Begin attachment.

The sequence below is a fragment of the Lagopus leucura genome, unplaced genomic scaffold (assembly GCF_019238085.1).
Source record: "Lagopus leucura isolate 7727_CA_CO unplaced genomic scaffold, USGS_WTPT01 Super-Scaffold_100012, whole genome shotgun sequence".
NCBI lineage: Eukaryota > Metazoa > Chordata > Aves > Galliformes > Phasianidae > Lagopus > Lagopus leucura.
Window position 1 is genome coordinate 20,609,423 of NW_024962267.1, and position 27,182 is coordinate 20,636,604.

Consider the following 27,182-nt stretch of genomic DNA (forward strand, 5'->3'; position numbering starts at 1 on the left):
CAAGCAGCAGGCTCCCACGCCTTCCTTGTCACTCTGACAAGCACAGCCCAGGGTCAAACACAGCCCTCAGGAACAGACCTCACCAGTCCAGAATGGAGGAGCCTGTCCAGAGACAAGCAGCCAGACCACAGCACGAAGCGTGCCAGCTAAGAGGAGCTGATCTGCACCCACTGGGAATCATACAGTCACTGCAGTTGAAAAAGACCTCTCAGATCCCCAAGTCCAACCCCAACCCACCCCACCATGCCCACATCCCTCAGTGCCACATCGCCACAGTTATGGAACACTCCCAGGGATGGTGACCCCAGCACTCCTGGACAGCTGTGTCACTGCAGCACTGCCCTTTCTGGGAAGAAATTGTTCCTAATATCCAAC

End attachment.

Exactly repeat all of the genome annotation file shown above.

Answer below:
The sequence below is a fragment of the Lagopus leucura genome, unplaced genomic scaffold (assembly GCF_019238085.1).
Source record: "Lagopus leucura isolate 7727_CA_CO unplaced genomic scaffold, USGS_WTPT01 Super-Scaffold_100012, whole genome shotgun sequence".
NCBI lineage: Eukaryota > Metazoa > Chordata > Aves > Galliformes > Phasianidae > Lagopus > Lagopus leucura.
Window position 1 is genome coordinate 20,609,423 of NW_024962267.1, and position 27,182 is coordinate 20,636,604.

Consider the following 27,182-nt stretch of genomic DNA (forward strand, 5'->3'; position numbering starts at 1 on the left):
CAAGCAGCAGGCTCCCACGCCTTCCTTGTCACTCTGACAAGCACAGCCCAGGGTCAAACACAGCCCTCAGGAACAGACCTCACCAGTCCAGAATGGAGGAGCCTGTCCAGAGACAAGCAGCCAGACCACAGCACGAAGCGTGCCAGCTAAGAGGAGCTGATCTGCACCCACTGGGAATCATACAGTCACTGCAGTTGAAAAAGACCTCTCAGATCCCCAAGTCCAACCCCAACCCACCCCACCATGCCCACATCCCTCAGTGCCACATCGCCACAGTTATGGAACACTCCCAGGGATGGTGACCCCAGCACTCCTGGACAGCTGTGTCACTGCAGCACTGCCCTTTCTGGGAAGAAATTGTTCCTAATATCCAAC